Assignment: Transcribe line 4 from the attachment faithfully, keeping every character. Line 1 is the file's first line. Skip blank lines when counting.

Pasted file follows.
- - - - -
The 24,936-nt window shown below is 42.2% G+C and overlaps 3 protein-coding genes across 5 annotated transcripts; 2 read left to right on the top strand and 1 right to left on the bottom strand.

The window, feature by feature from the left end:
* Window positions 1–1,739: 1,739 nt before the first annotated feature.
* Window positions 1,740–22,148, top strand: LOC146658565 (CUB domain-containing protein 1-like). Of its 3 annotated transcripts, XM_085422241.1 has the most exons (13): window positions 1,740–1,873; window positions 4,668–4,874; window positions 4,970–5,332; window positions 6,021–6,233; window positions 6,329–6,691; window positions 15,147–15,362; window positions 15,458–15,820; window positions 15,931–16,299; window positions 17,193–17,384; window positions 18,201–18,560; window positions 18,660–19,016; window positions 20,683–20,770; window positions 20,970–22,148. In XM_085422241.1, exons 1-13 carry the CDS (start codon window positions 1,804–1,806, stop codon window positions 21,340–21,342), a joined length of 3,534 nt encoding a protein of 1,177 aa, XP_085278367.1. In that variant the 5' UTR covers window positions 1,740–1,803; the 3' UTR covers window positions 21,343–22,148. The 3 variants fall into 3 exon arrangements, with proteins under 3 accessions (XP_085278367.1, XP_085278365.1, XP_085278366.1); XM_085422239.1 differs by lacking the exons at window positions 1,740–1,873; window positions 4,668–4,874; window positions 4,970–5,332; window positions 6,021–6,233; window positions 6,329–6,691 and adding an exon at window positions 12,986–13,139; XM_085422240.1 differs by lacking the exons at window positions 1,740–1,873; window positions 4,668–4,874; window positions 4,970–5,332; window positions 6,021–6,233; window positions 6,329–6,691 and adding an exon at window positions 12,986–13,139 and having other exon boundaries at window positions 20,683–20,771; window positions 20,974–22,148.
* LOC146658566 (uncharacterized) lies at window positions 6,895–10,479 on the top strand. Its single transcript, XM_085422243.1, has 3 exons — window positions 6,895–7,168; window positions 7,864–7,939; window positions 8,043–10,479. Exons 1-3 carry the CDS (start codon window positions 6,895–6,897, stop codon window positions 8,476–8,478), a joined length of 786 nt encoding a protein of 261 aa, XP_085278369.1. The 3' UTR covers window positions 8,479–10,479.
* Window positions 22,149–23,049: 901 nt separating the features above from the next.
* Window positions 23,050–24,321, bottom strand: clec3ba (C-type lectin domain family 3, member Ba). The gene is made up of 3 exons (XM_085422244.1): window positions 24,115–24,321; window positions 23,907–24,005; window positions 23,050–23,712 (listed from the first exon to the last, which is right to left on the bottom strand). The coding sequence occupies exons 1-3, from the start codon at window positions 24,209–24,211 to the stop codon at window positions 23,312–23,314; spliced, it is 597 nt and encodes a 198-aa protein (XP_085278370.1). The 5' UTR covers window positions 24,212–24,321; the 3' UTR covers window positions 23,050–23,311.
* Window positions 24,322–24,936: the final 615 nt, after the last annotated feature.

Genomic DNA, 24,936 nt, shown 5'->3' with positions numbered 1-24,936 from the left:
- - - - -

* Window positions 1,740–22,148, top strand: LOC146658565 (CUB domain-containing protein 1-like). Of its 3 annotated transcripts, XM_085422241.1 has the most exons (13): window positions 1,740–1,873; window positions 4,668–4,874; window positions 4,970–5,332; window positions 6,021–6,233; window positions 6,329–6,691; window positions 15,147–15,362; window positions 15,458–15,820; window positions 15,931–16,299; window positions 17,193–17,384; window positions 18,201–18,560; window positions 18,660–19,016; window positions 20,683–20,770; window positions 20,970–22,148. In XM_085422241.1, exons 1-13 carry the CDS (start codon window positions 1,804–1,806, stop codon window positions 21,340–21,342), a joined length of 3,534 nt encoding a protein of 1,177 aa, XP_085278367.1. In that variant the 5' UTR covers window positions 1,740–1,803; the 3' UTR covers window positions 21,343–22,148. The 3 variants fall into 3 exon arrangements, with proteins under 3 accessions (XP_085278367.1, XP_085278365.1, XP_085278366.1); XM_085422239.1 differs by lacking the exons at window positions 1,740–1,873; window positions 4,668–4,874; window positions 4,970–5,332; window positions 6,021–6,233; window positions 6,329–6,691 and adding an exon at window positions 12,986–13,139; XM_085422240.1 differs by lacking the exons at window positions 1,740–1,873; window positions 4,668–4,874; window positions 4,970–5,332; window positions 6,021–6,233; window positions 6,329–6,691 and adding an exon at window positions 12,986–13,139 and having other exon boundaries at window positions 20,683–20,771; window positions 20,974–22,148.